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I are a dinosaur and I, too, have avoided PowerShell.
Having said that, I do find myself using it.
Over time, I've seen scripting done in various tools: VBScript, PERL, etc... but PowerShell seems to be the emerging tool.
Last week, I had to find a method to get the amount of memory installed on a computer and store that value; I COULD have done it in VBScript with WMI, but PowerShell was available and not that difficult to use.
I Googles the various pieces: get the installed memory, how to store the value in the system I'm using... and put them together into a single entity... and it worked the first time I ran it.
All I know about powershell is that the Package manager console in VS uses it, and in Win7, I managed to completely break it when I had Update 5 installed. Win they upgraded us to Win10, the version of powershell installed with win10 (v5.n?) was evidently too new for vs2013, and we had to install powershell 2.0 to get the package manager console working.
That's all I want to know about powershell.
".45 ACP - because shooting twice is just silly" - JSOP, 2010 ----- You can never have too much ammo - unless you're swimming, or on fire. - JSOP, 2010 ----- When you pry the gun from my cold dead hands, be careful - the barrel will be very hot. - JSOP, 2013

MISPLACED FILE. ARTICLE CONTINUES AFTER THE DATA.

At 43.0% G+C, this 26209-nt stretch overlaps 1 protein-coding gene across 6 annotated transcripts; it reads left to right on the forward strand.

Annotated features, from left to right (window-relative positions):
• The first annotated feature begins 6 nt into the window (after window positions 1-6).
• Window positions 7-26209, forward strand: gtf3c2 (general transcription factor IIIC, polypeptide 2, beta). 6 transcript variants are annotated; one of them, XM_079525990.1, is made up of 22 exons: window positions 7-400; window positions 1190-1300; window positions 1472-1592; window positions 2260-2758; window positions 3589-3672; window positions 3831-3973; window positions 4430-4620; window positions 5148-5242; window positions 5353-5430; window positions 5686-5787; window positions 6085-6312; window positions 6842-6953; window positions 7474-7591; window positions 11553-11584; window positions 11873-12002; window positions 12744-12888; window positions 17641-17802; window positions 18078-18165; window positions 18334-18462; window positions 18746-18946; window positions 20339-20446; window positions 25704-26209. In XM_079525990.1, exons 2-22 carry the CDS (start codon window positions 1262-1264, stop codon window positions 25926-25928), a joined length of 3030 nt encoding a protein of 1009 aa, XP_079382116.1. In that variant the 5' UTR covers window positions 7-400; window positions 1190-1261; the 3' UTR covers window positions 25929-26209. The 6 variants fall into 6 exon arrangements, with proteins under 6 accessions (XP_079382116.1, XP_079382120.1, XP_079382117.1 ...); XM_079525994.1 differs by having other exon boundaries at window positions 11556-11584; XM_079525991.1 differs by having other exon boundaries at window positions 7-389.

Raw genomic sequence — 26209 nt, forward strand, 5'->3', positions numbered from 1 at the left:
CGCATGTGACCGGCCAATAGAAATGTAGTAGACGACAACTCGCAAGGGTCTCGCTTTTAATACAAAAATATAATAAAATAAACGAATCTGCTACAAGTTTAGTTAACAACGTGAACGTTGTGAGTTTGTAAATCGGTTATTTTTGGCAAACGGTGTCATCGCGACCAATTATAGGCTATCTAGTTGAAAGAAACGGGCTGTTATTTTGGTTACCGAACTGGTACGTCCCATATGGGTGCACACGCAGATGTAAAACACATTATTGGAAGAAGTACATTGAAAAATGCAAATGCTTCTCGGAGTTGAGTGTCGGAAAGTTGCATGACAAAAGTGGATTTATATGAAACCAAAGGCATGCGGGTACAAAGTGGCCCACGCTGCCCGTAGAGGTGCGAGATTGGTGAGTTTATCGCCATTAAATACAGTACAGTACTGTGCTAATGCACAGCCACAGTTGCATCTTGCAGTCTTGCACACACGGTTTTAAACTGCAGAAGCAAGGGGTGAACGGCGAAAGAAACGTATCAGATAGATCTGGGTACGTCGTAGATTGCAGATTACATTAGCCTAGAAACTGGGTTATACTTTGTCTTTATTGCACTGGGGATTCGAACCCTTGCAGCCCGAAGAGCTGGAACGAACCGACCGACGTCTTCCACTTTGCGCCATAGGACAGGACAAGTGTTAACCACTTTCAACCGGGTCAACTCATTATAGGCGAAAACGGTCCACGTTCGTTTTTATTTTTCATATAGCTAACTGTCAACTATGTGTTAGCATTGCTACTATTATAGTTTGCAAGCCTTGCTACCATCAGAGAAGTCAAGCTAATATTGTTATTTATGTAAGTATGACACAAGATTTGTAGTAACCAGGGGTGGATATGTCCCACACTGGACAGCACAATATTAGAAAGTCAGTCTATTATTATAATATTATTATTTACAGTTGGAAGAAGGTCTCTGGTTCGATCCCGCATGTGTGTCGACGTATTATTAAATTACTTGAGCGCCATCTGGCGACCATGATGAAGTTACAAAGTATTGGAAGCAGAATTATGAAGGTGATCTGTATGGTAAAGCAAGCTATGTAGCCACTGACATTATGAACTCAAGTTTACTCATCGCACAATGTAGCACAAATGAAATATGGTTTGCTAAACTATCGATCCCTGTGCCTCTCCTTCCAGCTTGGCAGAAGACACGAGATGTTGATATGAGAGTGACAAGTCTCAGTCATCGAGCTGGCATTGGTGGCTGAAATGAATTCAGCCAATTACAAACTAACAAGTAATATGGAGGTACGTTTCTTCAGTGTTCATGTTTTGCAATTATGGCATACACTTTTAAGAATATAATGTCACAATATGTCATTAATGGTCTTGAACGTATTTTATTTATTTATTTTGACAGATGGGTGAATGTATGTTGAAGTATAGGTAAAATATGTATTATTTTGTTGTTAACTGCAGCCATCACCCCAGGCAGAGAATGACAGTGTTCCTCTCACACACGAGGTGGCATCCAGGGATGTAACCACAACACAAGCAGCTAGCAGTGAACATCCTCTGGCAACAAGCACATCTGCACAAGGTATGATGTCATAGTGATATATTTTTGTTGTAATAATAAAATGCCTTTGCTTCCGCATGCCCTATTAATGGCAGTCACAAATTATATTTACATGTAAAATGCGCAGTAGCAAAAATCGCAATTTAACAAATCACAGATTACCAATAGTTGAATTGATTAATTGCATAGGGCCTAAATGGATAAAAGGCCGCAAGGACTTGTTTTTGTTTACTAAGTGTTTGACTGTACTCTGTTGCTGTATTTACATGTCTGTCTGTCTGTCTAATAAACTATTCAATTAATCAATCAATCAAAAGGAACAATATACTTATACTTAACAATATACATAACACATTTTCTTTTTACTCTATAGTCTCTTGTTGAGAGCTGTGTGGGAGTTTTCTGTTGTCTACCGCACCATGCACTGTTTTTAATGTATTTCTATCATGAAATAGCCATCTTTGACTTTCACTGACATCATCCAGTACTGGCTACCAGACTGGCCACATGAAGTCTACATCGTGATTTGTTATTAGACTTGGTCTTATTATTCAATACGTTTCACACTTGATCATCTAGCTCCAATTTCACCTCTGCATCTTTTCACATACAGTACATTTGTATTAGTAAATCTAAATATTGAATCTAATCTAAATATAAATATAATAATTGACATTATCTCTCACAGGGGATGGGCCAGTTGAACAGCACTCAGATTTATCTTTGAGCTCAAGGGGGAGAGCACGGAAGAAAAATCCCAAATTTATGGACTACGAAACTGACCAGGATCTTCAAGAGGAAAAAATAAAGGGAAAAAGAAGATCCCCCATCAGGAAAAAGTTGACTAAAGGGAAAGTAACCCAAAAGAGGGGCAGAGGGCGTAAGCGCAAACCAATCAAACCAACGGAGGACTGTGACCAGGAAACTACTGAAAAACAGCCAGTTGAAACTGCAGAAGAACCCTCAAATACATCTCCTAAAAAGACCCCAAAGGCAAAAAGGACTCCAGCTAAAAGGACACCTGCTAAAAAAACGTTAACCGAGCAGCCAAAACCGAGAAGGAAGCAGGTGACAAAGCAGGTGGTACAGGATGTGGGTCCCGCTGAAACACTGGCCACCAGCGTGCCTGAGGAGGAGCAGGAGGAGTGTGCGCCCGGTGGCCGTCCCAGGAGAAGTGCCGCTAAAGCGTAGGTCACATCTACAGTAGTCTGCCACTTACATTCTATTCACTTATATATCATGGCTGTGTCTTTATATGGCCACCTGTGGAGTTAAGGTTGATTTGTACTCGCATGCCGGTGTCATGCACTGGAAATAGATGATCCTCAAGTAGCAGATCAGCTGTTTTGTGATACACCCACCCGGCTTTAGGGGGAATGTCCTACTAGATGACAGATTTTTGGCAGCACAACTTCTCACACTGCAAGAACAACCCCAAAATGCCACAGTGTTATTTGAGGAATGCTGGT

You can learn as you go, so you don't really need to study it for weeks before you get to use it. I only use a subset of ps commands and it's been very useful for me. I would not tell someone I am a ps expert by any means, but that's what so good about it. You can use it as minimally or as advanced as your needs dictate.
PowerShell isn't without its syntactic quirks (which will make you pull your hair out until you understand them), but it's still worth learning IMO, especially if you currently do anything at the command prompt.
MS has built support for PS in just about every one of their products/services, and if you currently can't do something through some UI, then it's still probably feasible through PS.
Personally, I just love the idea of working with the same .NET objects in a script as you do with full-blown, compiled languages. This opens up a lot of possibilities. If anyone thinks PowerShell is just an alternative to the string manipulation offered by the various Linux shells (no matter how sophisticated this can get), you need to re-read what PS is really about.